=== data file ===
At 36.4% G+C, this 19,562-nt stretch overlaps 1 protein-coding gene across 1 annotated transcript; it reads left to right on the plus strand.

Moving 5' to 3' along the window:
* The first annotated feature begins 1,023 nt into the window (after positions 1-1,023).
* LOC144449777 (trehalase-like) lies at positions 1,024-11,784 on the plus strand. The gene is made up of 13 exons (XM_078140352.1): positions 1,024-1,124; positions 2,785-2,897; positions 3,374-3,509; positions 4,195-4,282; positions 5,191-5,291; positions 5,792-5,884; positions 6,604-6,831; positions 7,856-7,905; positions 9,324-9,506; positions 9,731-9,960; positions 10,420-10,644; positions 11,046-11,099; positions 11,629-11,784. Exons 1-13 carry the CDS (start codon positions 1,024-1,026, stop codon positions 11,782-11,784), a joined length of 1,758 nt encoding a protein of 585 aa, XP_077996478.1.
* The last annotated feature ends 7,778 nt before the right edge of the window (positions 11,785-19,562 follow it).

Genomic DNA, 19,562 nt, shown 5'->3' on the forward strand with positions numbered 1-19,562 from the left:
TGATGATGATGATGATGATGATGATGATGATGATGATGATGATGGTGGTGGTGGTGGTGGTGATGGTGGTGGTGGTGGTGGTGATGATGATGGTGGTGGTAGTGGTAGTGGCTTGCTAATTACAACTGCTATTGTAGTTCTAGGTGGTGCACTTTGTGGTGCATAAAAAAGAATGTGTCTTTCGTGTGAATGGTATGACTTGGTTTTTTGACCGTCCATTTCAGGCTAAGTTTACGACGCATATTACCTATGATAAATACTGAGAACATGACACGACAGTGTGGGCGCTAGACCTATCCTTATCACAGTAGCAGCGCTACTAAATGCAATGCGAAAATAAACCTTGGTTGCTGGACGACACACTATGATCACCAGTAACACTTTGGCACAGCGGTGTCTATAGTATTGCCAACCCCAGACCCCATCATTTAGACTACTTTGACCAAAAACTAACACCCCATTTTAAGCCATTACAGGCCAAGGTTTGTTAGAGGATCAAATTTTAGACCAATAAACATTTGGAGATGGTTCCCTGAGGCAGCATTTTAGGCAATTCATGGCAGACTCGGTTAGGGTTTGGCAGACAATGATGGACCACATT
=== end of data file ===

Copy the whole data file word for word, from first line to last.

At 36.4% G+C, this 19,562-nt stretch overlaps 1 protein-coding gene across 1 annotated transcript; it reads left to right on the plus strand.

Moving 5' to 3' along the window:
* The first annotated feature begins 1,023 nt into the window (after positions 1-1,023).
* LOC144449777 (trehalase-like) lies at positions 1,024-11,784 on the plus strand. The gene is made up of 13 exons (XM_078140352.1): positions 1,024-1,124; positions 2,785-2,897; positions 3,374-3,509; positions 4,195-4,282; positions 5,191-5,291; positions 5,792-5,884; positions 6,604-6,831; positions 7,856-7,905; positions 9,324-9,506; positions 9,731-9,960; positions 10,420-10,644; positions 11,046-11,099; positions 11,629-11,784. Exons 1-13 carry the CDS (start codon positions 1,024-1,026, stop codon positions 11,782-11,784), a joined length of 1,758 nt encoding a protein of 585 aa, XP_077996478.1.
* The last annotated feature ends 7,778 nt before the right edge of the window (positions 11,785-19,562 follow it).

Genomic DNA, 19,562 nt, shown 5'->3' on the forward strand with positions numbered 1-19,562 from the left:
TGATGATGATGATGATGATGATGATGATGATGATGATGATGATGGTGGTGGTGGTGGTGGTGATGGTGGTGGTGGTGGTGGTGATGATGATGGTGGTGGTAGTGGTAGTGGCTTGCTAATTACAACTGCTATTGTAGTTCTAGGTGGTGCACTTTGTGGTGCATAAAAAAGAATGTGTCTTTCGTGTGAATGGTATGACTTGGTTTTTTGACCGTCCATTTCAGGCTAAGTTTACGACGCATATTACCTATGATAAATACTGAGAACATGACACGACAGTGTGGGCGCTAGACCTATCCTTATCACAGTAGCAGCGCTACTAAATGCAATGCGAAAATAAACCTTGGTTGCTGGACGACACACTATGATCACCAGTAACACTTTGGCACAGCGGTGTCTATAGTATTGCCAACCCCAGACCCCATCATTTAGACTACTTTGACCAAAAACTAACACCCCATTTTAAGCCATTACAGGCCAAGGTTTGTTAGAGGATCAAATTTTAGACCAATAAACATTTGGAGATGGTTCCCTGAGGCAGCATTTTAGGCAATTCATGGCAGACTCGGTTAGGGTTTGGCAGACAATGATGGACCACATT